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Is Addiction a Disease?

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Addiction: is it a Disease?

Though addiction is now officially recognized as a disease by the medical community, it comes as a surprise that the debate was only formally settled in 1987. The much-disputed classification had been initially muddied by stigma and questions of willpower, among other theories. However, doctors have confirmed that it is indeed driven by progressive changes in the brain, thus resulting in the compulsive, uncontrollable use of substances. While this determination has propelled the disease of addiction into a more public sphere, leading to greater research and professional help being available, it is still misunderstood and often underrepresented within our society.

Addiction itself is very complex and has been studied by researchers for years. Though initial use is voluntary, the person ingesting the substance usually believes they can control their use, but when repeated use continues over time, those key changes in the brain begin to occur. From there, their addiction is born.


“Addiction does not occur because of moral weakness,
a lack of willpower or an unwillingness to stop.”
-Jill Hardee, Ph.D.

As the addiction progresses within a person, their behavior and thought processes change. It becomes the most important thing in their world, and gradually begins to usurp everything else in its path that might be taking away from ‘feeding’ it. This usually looks like consequences ranging from poor job performance, lack of focus, neglecting relationships, and maintaining personal hygiene. It can also lead to trouble with the law, difficulties at home, housing instability, and dealing with dangerous individuals to obtain the substance of choice. Once the substance user is financially compromised because of their addiction, homelessness and unemployment can occur. The list of damaging consequences is extensive, but one thing is for certain: those consequences do not deter the person from continuing to use, despite all the reasons to stop.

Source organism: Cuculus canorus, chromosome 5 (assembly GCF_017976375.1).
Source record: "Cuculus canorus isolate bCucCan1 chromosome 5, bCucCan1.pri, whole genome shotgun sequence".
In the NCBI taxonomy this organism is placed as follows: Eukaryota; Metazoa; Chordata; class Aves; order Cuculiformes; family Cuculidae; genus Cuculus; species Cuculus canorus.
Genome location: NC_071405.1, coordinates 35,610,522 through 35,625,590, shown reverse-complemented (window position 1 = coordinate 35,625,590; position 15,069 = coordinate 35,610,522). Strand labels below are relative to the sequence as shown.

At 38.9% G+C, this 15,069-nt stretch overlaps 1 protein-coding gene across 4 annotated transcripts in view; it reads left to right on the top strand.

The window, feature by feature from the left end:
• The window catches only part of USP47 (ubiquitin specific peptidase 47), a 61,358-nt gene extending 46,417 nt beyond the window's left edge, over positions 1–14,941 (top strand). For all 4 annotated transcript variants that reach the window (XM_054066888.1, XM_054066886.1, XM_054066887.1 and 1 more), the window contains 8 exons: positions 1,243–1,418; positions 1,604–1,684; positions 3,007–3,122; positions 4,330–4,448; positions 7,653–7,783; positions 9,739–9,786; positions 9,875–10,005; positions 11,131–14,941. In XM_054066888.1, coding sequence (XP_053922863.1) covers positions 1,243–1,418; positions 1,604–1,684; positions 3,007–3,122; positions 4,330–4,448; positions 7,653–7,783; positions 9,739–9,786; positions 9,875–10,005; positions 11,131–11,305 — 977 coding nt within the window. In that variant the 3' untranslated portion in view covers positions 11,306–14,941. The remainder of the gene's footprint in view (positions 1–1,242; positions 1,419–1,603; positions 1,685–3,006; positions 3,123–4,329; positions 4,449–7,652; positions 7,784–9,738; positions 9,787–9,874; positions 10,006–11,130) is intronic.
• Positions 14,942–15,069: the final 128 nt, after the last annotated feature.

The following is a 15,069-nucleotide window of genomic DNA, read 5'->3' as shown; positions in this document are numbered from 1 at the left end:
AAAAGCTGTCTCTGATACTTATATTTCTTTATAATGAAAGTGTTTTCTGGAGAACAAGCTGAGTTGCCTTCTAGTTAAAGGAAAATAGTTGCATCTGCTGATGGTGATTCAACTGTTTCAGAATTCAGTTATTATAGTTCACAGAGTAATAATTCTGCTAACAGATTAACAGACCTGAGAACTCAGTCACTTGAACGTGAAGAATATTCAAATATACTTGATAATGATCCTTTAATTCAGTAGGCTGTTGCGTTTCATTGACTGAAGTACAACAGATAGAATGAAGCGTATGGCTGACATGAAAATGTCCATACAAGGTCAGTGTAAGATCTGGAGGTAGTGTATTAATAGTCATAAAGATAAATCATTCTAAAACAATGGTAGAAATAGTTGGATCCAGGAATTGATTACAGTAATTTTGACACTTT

They are simply unable to because of the nature of the disease.


How Substance Abuse Affects the Brain

As mentioned above, addiction being understood as a disease links back to how long-term use or abuse of prescription drugs, street drugs, or alcohol causes changes in the brain chemistry and its functions. For example, opioids bind the natural opioid receptors in the brain. Stimulants and depressants increase dopamine and serotonin levels. Substances affect the rewards system in our brain because of the euphoric effects they often elicit. Our bodies react to the pleasure they experience, and so the natural instinct is to want more of that (cravings), and repetition is encouraged.

Here, the differentiation between rewards and means of survival is blurred—the systems in the brain that monitor pleasure and motivation are impaired, and begin to only respond to the powerful feelings the substance brings, or that it once brought. After perpetual, repeated use, the result is tolerance for the substance, persistent cravings, and taking larger doses of drugs or alcohol to satisfy those cravings

To add another layer to the complexity that is addiction, it is far more difficult to quit a substance when it co-occurs with underlying mental health problems, which is known as comorbidity. According to the National Institutes of Health, it affects 7.7 million adults, and occurs when a person has two or more disorders. These include: